// Get the response time and tell the WorkersAdministrator that data was received.
                    int sleepInt = collectData();
                    workersAdministrator.tell("<-- {Actor " + actorId + "} Data collected! ID=[" + clientId + "] in time=[" + sleepInt + "] milliseconds.", getSelf());
                })
                .build();
    }
}

 

 

4. Main class

At the beginning, we register AktorSystem. Then, the actors will be registered as part of the “system“.

Please note that it’s up to you what the relationship between the actors will be. From the point of view of the library, all actors are equal. It is the developer who sets the tree of relations between them.

Then, in turn, we register Worker Administrator and 5 actors (DataCollector).

The loop contains a logic that delegates work to individual workers. For simplicity, I assumed that customer IDs would start from 1 to 100.

package com.bigdataetl;

import akka.actor.ActorRef;
import akka.actor.ActorSystem;
import com.bigdataetl.akka.DataCollector;
import com.bigdataetl.akka.WorkersAdministrator;

public class Main {

    public static void main(String[] args) {
        ActorSystem system = ActorSystem.create("Actor-api-collector");

        // Create Actor, which will be responsible only for printing messages from workers
        final ActorRef workersAdministrator = system.actorOf(WorkersAdministrator.props(), "workersAdministrator");

        // Create set of workers
        ActorRef worker1 = system.actorOf(DataCollector.props(1,workersAdministrator));
        ActorRef worker2 = system.actorOf(DataCollector.props(2,workersAdministrator));
        ActorRef worker3 = system.actorOf(DataCollector.props(3,workersAdministrator));
        ActorRef worker4 = system.actorOf(DataCollector.props(4,workersAdministrator));
        ActorRef worker5 = system.actorOf(DataCollector.props(5, workersAdministrator));

        // This loop demonstrate how we can delegate jobs to Actors.
        // We would like to sent the requests to API to get data for each requested ID.
        for (int id = 1; id <= 100; id++) {

            switch (id % 5) {
                case 0:
                    worker1.tell(id, ActorRef.noSender());
                    break;
                case 1:
                    worker2.tell(id, ActorRef.noSender());
                    break;
                case 2:
                    worker3.tell(id, ActorRef.noSender());
                    break;
                case 3:
                    worker4.tell(id, ActorRef.noSender());
                    break;
                case 4:
                    worker5.tell(id, ActorRef.noSender());
                    break;
            }

        }
    }

}

 

5. Results

After starting the program, you should get a similar result as below.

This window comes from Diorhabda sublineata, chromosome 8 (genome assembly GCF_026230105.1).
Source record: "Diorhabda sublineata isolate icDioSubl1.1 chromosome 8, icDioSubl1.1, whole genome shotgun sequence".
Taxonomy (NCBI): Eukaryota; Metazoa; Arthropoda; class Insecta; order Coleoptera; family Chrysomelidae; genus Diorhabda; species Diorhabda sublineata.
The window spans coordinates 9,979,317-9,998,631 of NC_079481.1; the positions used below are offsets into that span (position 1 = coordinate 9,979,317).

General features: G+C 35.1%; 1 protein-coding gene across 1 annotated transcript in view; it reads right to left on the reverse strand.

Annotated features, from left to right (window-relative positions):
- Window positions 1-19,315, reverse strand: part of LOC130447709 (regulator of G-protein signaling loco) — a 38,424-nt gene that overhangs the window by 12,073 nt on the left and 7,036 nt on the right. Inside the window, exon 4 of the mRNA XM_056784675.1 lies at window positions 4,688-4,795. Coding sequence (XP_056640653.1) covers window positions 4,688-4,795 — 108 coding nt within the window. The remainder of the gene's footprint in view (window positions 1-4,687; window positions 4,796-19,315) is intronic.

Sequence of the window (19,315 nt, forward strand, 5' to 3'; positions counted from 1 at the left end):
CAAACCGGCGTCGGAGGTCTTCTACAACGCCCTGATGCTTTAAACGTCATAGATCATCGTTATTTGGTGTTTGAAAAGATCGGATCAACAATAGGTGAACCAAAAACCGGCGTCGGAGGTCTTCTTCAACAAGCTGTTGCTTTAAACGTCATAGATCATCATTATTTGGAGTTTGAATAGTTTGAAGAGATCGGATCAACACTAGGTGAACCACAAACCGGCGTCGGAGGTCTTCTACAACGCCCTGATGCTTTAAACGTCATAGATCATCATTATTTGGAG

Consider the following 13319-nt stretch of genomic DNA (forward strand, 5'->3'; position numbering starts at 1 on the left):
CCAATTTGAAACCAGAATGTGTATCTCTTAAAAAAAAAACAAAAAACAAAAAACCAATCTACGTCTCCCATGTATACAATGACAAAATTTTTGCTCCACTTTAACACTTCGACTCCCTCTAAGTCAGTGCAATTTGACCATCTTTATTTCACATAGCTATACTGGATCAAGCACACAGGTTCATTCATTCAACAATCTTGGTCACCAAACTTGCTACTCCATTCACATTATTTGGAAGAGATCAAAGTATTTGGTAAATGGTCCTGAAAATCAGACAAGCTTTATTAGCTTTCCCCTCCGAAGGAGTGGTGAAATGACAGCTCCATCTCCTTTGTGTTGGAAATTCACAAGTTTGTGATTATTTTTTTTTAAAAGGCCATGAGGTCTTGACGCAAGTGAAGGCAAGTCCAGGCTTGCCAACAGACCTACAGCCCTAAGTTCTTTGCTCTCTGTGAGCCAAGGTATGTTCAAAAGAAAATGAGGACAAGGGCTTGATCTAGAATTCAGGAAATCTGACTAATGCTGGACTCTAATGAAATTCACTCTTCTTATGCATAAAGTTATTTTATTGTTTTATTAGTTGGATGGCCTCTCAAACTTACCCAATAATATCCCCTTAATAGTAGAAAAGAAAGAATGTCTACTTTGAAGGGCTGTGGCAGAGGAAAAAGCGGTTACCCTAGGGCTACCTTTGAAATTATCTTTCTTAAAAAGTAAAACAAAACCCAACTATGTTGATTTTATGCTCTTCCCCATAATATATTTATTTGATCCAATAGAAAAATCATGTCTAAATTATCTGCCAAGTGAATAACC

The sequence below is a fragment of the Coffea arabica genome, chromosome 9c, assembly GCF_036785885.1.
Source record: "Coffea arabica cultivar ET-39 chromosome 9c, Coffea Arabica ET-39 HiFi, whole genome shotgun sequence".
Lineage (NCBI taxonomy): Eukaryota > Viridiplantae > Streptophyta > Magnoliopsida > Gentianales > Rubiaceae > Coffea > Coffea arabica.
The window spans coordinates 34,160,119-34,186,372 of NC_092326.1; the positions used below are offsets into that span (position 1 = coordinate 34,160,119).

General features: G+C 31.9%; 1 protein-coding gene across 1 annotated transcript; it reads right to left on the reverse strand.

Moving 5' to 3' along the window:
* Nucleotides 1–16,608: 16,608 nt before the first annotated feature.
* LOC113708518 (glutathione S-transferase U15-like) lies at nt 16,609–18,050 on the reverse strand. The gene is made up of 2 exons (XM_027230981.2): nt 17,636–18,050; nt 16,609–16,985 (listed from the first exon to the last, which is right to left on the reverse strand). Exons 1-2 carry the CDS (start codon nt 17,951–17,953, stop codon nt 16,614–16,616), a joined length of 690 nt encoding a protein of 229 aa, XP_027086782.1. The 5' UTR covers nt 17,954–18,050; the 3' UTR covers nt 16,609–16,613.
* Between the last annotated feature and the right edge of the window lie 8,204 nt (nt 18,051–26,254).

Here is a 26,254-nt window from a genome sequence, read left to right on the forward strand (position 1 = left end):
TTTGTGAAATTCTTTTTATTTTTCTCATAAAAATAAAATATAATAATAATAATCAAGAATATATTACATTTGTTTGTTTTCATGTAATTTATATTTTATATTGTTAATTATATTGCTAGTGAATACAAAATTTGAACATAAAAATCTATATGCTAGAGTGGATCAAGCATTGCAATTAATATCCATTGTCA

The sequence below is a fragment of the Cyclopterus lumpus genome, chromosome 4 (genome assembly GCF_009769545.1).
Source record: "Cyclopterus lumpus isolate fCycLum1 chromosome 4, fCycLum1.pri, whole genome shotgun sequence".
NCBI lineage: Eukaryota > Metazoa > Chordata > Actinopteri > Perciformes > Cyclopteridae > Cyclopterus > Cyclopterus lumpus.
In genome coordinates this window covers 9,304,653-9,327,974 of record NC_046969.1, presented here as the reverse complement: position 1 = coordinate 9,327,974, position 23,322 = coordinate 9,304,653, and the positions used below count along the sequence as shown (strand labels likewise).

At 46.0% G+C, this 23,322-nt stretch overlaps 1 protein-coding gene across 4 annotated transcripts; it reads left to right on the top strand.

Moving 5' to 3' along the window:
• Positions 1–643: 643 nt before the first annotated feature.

As you can see, at the beginning, we only see information that the work was assigned to individual actors, and then in later entries we can see how the information about the response from the server and the data have been retrieved begins to appear. When the actor finishes downloading, he immediately gets another task to do.

--> {Actor 2} Sending request for data. ID=[1] ... 
--> {Actor 3} Sending request for data. ID=[2] ... 
--> {Actor 5} Sending request for data. ID=[4] ... 
--> {Actor 4} Sending request for data. ID=[3] ... 
--> {Actor 1} Sending request for data. ID=[5] ... 
<-- {Actor 5} Data collected! ID=[4] in time=[400] milliseconds.
--> {Actor 5} Sending request for data. ID=[9] ... 
<-- {Actor 4} Data collected! ID=[3] in time=[517] milliseconds.
--> {Actor 4} Sending request for data. ID=[8] ... 
<-- {Actor 2} Data collected! ID=[1] in time=[530] milliseconds.
--> {Actor 2} Sending request for data. ID=[6] ... 
<-- {Actor 3} Data collected! ID=[2] in time=[563] milliseconds.
--> {Actor 3} Sending request for data. ID=[7] ... 
<-- {Actor 1} Data collected! ID=[5] in time=[578] milliseconds.
--> {Actor 1} Sending request for data. ID=[10] ... 
<-- {Actor 5} Data collected! ID=[9] in time=[485] milliseconds.
--> {Actor 5} Sending request for data. ID=[14] ... 
<-- {Actor 3} Data collected! ID=[7] in time=[378] milliseconds.
--> {Actor 3} Sending request for data. ID=[12] ... 
<-- {Actor 1} Data collected! ID=[10] in time=[397] milliseconds.
--> {Actor 1} Sending request for data. ID=[15] ... 
<-- {Actor 4} Data collected! ID=[8] in time=[508] milliseconds.
--> {Actor 4} Sending request for data. ID=[13] ... 
<-- {Actor 2} Data collected! ID=[6] in time=[550] milliseconds.
--> {Actor 2} Sending request for data. ID=[11] ... 
<-- {Actor 1} Data collected! ID=[15] in time=[330] milliseconds.
--> {Actor 1} Sending request for data. ID=[20] ... 
<-- {Actor 5} Data collected! ID=[14] in time=[424] milliseconds.
--> {Actor 5} Sending request for data. ID=[19] ... 
<-- {Actor 3} Data collected! ID=[12] in time=[504] milliseconds.
--> {Actor 3} Sending request for data. ID=[17] ... 
<-- {Actor 4} Data collected! ID=[13] in time=[484] milliseconds.
--> {Actor 4} Sending request for data. ID=[18] ... 
<-- {Actor 2} Data collected! ID=[11] in time=[509] milliseconds.
--> {Actor 2} Sending request for data. ID=[16] ... 
<-- {Actor 1} Data collected! ID=[20] in time=[379] milliseconds.
--> {Actor 1} Sending request for data. ID=[25] ... 
<-- {Actor 5} Data collected! ID=[19] in time=[419] milliseconds.
--> {Actor 5} Sending request for data. ID=[24] ... 
<-- {Actor 4} Data collected! ID=[18] in time=[315] milliseconds.
--> {Actor 4} Sending request for data. ID=[23] ... 
<-- {Actor 3} Data collected! ID=[17] in time=[496] milliseconds.
--> {Actor 3} Sending request for data. ID=[22] ... 
<-- {Actor 2} Data collected! ID=[16] in time=[494] milliseconds.
--> {Actor 2} Sending request for data. ID=[21] ... 
<-- {Actor 1} Data collected! ID=[25] in time=[417] milliseconds.
--> {Actor 1} Sending request for data. ID=[30] ... 
<-- {Actor 5} Data collected! ID=[24] in time=[410] milliseconds.
--> {Actor 5} Sending request for data. ID=[29] ... 
<-- {Actor 4} Data collected! ID=[23] in time=[321] milliseconds.
...

Summary

Akka library, as you can see, is easy to use, and gives you a thread management system that is not visible to the developer. Using this library can help solve many of the problems that may be unmanageable in nature in a single-threaded mode.